“Ladies and Gentleman, the President of the United States.”
The room did not erupt with applause. I would describe it as a polite clapping of hands, not including the two hooting men in “Make America Great Again” hats that both very closely resembled Donald Trump with their flushed faces, squinty eyes, and white hair. I was surprised by this generally polite applause by the audience, considering I heard more excitement from the audience of a small band at a concert. When President Trump took his place behind the podium followed by First Lady Melania Trump, I could feel how intensely everyone was examining the two. It was as if they were aliens to us commoners. For the past year all I have heard on the news was Trump did this, Trump did that, and not the man behind all the conflict was standing just feet away from me. The whole thing was very surreal, and I think everyone in the room was in a state of shock. It was as if everyone was trying to run everything they have heard about the president through their minds and match them to the man in front of them. He looked and sounded like the man from the screen, but I still did not register him as the Donald Trump. As he began to speak, the room became deadly silent, and the audience hung to every word. Melania stood behind him, with a tight smile plastered onto her face the whole time like I had seen on the screen. I actually thought his speech was good, and so did the audience who applauded at the end.
After the event my mother and I spoke to a man that shook the president and Melania’s hands, and I asked him how their handshakes were. He was perplexed by my question.
“I honestly don’t remember Trump’s, but I believe Melania had a firm handshake,” the man said, considering the question. His answer comforted me as I remembered my father’s words,
“The handshake is the most important part of every greeting. It is character defining.”
It comforted me to know that although there is currently great political unrest in the country, Melania gave the impression of having strength. Thinking of Melania as just a trophy wife and a decoration as many people do, does a disservice to women across the globe, so imaging her giving a strong and certain handshake made me see her as more of a woman in power.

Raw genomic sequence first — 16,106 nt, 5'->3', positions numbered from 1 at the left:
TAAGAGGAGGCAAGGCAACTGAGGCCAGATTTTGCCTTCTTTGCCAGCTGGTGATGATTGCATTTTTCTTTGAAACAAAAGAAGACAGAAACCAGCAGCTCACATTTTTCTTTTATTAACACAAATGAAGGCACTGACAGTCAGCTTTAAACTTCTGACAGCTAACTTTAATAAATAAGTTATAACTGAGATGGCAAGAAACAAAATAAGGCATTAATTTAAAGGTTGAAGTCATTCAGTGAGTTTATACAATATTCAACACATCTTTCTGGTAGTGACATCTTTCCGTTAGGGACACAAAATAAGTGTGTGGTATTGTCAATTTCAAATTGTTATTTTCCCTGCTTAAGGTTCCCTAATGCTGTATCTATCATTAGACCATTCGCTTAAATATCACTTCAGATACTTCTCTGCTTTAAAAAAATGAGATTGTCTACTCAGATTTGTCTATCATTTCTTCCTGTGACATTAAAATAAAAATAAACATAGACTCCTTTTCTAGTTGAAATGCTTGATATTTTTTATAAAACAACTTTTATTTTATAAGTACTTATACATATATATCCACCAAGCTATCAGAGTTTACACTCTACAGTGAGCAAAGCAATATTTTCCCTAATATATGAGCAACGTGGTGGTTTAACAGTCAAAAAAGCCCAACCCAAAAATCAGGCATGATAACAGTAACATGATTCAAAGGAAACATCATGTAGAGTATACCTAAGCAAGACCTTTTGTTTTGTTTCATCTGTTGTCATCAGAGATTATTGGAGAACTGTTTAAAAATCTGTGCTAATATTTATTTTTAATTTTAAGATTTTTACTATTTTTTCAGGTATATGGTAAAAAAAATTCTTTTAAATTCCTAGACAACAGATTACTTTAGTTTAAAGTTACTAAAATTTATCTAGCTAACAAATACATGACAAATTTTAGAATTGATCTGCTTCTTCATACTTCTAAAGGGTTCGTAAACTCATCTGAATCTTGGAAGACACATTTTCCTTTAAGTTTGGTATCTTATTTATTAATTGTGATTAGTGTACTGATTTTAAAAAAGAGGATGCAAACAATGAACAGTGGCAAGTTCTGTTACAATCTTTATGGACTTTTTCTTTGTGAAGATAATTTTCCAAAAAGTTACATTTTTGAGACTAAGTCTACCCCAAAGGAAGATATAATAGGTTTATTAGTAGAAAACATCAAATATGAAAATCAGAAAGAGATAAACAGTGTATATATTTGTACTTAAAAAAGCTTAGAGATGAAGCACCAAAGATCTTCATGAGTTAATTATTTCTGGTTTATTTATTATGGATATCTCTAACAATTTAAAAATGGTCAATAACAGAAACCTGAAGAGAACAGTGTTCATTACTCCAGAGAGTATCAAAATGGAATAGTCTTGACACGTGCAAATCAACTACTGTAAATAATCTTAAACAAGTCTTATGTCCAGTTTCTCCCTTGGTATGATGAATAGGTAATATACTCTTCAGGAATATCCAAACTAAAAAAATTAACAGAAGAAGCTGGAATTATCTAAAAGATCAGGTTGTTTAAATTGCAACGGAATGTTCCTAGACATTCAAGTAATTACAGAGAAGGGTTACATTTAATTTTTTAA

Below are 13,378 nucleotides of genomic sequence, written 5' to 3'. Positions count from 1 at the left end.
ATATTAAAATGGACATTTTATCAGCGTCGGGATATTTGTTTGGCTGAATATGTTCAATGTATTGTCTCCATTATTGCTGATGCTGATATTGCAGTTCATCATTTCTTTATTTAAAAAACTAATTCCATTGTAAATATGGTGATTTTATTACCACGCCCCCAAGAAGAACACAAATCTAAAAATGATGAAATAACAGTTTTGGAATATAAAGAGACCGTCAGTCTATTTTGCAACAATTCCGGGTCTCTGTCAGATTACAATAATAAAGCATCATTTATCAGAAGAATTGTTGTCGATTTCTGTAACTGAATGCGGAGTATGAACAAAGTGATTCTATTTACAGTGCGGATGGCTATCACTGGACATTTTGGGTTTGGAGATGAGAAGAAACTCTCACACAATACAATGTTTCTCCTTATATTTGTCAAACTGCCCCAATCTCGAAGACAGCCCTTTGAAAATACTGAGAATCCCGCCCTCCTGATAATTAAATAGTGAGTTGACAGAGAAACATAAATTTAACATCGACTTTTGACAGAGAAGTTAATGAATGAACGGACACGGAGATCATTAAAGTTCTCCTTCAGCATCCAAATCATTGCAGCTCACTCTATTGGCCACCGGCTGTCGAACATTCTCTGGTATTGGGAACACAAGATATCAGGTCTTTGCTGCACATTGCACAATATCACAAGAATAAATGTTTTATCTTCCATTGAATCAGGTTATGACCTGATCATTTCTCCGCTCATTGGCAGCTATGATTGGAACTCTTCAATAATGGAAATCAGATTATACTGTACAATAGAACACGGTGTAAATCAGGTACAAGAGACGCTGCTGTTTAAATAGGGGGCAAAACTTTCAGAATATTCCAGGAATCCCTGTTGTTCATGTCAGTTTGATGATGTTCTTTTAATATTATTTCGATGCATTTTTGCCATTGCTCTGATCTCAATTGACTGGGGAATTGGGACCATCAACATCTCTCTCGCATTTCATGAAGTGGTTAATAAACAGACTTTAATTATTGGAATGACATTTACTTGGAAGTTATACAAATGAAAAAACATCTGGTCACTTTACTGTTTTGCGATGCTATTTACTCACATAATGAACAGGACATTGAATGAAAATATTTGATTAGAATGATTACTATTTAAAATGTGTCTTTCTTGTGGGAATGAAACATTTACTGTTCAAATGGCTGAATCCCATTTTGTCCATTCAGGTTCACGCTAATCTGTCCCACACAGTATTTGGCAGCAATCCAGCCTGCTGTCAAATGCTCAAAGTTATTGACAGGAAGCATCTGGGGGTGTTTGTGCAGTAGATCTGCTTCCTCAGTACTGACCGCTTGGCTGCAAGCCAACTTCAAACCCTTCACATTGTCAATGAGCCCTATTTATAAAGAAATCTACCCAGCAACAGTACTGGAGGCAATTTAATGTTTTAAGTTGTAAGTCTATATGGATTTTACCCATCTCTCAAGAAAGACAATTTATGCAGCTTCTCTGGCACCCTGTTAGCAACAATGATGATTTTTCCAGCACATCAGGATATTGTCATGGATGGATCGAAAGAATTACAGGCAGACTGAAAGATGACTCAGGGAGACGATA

When I stepped out of the White House, I stepped directly into a protest. There are always protests in front of the White House, but it was not even on my radar when I was attending the dinner. I walked into the protest to explore because I had never seen one up close before, and what I saw was the exact opposite from what I saw inside the White House. People were dressed in bright colored shirts, red faced and yelling with confetti cannons. They were holding signs that read “Impeach Trump!” The group had a leader who was yelling things that were echoed in a chorus of yells from the protestors.
“Enough is enough! We must act!” The leader was yelling. I stood, mesmerized by the display of such an emotionally charged rebellion. A few people walked past me on the street and I turned to them to find out what exactly was going on. One of them replied,
“No idea, just a bunch of fucking liberals protesting about something again,” the man said, turning to his friends and laughing.
That night I returned to my hotel with a pit in my stomach. I had experienced two totally different environments, both filled with varying levels of anger and unrest, and none filled with love. The whole evening had been filled with the “us versus them” mentality on both sides; We are a country divided. The visit to the White House was a surreal and exciting one at that, but I left wondering what it would feel like to attend this dinner with a president who I and both the country greatly admired. I suppose there is some level of unrest in every presidency, but the level of unrest I witnessed seemed to cross the line of what is deemed normal.